Does the BRIC concept have any meaning beyond the simultaneous rise in position of wealth in the world? Brazil, Russia, India and China have little in common with regard to culture, resources, political regimes or aims. This did not prevent them from meeting in June 2009 for the “BRIC Summit,” organized by Vladimir Putin in Russia. Will this meeting have a follow-up, which could mark the creation of some kind of “bloc,” allowing all four countries to have greater weight on the international scene? Considering the diversity of their interests, the chance of this happening is doubtful. There are also other countries, left out of the initial Goldman Sachs study, that will rise in the world hierarchy. The U.S. investment bank also came up with a new concept: the N-11 (or “Next Eleven” or Bangladesh, Egypt, Indonesia, Iran, Mexico, Nigeria, Pakistan, the Philippines, South Korea, Turkey, and Vietnam).
According to Colin Gray, a respected Anglo-American strategic expert, the only alliance on the geopolitical scene in the 21st Century that might be a serious contender to the United States would be a regrouping of China, India, and Russia, the three Eurasian BRIC countries. These three nations complement each other somewhat: Russia could contribute its military technology, inherited from the former Soviet Union, which remains very advanced, as well as natural resources; India’s scientific and technological community ranks very high and leads in computer science and its labor force is both qualified and cheap; China is able to mass produce cheaply and has huge financial reserves at its disposal.
Is reconciliation among these three powers truly possible? Colin Grey thinks so, and believes that it could lead to a new “cold war” between an American camp (along with Europe and Japan?), and the new Eurasian “triple alliance.”
Factors in the “Power Equation”
Is the Anglo-American strategist right? His most interesting point is that a true competitor to the United States could only emerge in the 21st Century by combining the capacities of several emerging powers, which underscores another interesting fact: the power of one state is not measured solely by its economic power. It could be a “cocktail” of several elements, such as GNP (symbolizing economic and financial strength, where China and India would excel), demographics (significant in India), military power (which remains strong in Russia), ambition (important in Russia and on the increase in China), and, increasingly, innovation (an area where India is improving quickly), in our opinion.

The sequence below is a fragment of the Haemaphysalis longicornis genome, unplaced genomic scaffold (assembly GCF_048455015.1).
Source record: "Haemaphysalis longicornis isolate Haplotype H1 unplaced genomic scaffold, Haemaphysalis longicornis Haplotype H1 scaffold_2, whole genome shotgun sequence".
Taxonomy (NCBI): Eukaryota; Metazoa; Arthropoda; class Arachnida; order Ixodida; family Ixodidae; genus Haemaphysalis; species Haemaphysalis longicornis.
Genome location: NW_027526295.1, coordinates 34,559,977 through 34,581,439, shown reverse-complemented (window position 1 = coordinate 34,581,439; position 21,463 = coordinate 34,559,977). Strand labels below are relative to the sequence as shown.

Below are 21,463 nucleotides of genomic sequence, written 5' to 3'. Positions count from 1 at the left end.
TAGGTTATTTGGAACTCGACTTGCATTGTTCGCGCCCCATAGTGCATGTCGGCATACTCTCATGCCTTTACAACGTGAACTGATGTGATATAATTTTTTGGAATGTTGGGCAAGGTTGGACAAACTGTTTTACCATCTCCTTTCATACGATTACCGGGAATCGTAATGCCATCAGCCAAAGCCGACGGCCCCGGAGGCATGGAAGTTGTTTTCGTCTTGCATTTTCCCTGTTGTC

Should one of the factors in what we like to call the “power equation” be absent, the international position of a country is necessarily reduced. This is the major problem with the European power: it lacks an integrated military capacity. The strength of the United States, by contrast, is outstanding for every cited factor.
China and India, whether allied or not, would perhaps pose a problem to the United States as global powers approaching the year 2050, and possibly to a united Europe. In the shorter term, it is more likely that their rising economic power could threaten the prosperity of the current great powers and other industrialized countries, such as Canada, Japan, South Korea, Israel, and Australia, with low cost production and higher quality, strategic relocation, etc. What will the advanced countries be able to do in the face of this competition? And in the face of many N-11 countries that will be even more competitive?
The Key to Future Growth in Advanced Countries: Innovation in the NBICs
The very advanced countries, such as the United States and the large European nations, can indeed retain two essential closely related advantages. The first is at the core of the set of issues that this book addresses: the dominance in the rapidly evolving fields of the “NBICs”: nanotechnology, biotechnology, information technology, and cognitive technology. The scientifically advanced countries will first be able to develop future products and services in these four converging areas, which involve new ways to use the internet, 3D cinema, virtual reality systems, and multi-purpose mobile terminals; in short all the tools of what we call “the extension of the domain of change.” This, however, involves constantly augmented research efforts as well as an economic and social culture favorable to innovation, the “Holy Grail” of the 21st Century…
(On BRIC consumers see http://blogs.ft.com/beyond-brics/tag/consumer-special/)
***Posted on August 17th, 2010